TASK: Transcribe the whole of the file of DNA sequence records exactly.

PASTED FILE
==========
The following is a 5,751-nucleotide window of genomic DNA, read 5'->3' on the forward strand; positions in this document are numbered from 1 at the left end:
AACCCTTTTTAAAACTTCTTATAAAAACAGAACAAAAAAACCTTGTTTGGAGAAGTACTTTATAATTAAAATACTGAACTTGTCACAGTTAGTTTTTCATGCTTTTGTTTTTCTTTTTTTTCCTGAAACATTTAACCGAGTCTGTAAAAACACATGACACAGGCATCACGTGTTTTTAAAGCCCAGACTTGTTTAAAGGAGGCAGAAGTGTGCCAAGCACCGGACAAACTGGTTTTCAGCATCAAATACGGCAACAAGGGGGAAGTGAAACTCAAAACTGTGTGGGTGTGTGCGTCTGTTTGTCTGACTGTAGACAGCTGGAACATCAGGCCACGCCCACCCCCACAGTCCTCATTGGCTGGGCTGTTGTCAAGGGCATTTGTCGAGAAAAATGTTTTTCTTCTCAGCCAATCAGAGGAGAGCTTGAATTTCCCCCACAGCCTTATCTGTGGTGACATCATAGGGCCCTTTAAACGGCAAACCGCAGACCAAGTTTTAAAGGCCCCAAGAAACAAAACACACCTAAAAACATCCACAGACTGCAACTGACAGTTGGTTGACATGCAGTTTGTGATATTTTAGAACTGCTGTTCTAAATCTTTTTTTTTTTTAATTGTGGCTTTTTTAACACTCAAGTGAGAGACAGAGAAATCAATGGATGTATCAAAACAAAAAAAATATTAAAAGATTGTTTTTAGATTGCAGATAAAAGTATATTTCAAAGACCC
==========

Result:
The following is a 5,751-nucleotide window of genomic DNA, read 5'->3' on the forward strand; positions in this document are numbered from 1 at the left end:
AACCCTTTTTAAAACTTCTTATAAAAACAGAACAAAAAAACCTTGTTTGGAGAAGTACTTTATAATTAAAATACTGAACTTGTCACAGTTAGTTTTTCATGCTTTTGTTTTTCTTTTTTTTCCTGAAACATTTAACCGAGTCTGTAAAAACACATGACACAGGCATCACGTGTTTTTAAAGCCCAGACTTGTTTAAAGGAGGCAGAAGTGTGCCAAGCACCGGACAAACTGGTTTTCAGCATCAAATACGGCAACAAGGGGGAAGTGAAACTCAAAACTGTGTGGGTGTGTGCGTCTGTTTGTCTGACTGTAGACAGCTGGAACATCAGGCCACGCCCACCCCCACAGTCCTCATTGGCTGGGCTGTTGTCAAGGGCATTTGTCGAGAAAAATGTTTTTCTTCTCAGCCAATCAGAGGAGAGCTTGAATTTCCCCCACAGCCTTATCTGTGGTGACATCATAGGGCCCTTTAAACGGCAAACCGCAGACCAAGTTTTAAAGGCCCCAAGAAACAAAACACACCTAAAAACATCCACAGACTGCAACTGACAGTTGGTTGACATGCAGTTTGTGATATTTTAGAACTGCTGTTCTAAATCTTTTTTTTTTTTAATTGTGGCTTTTTTAACACTCAAGTGAGAGACAGAGAAATCAATGGATGTATCAAAACAAAAAAAATATTAAAAGATTGTTTTTAGATTGCAGATAAAAGTATATTTCAAAGACCC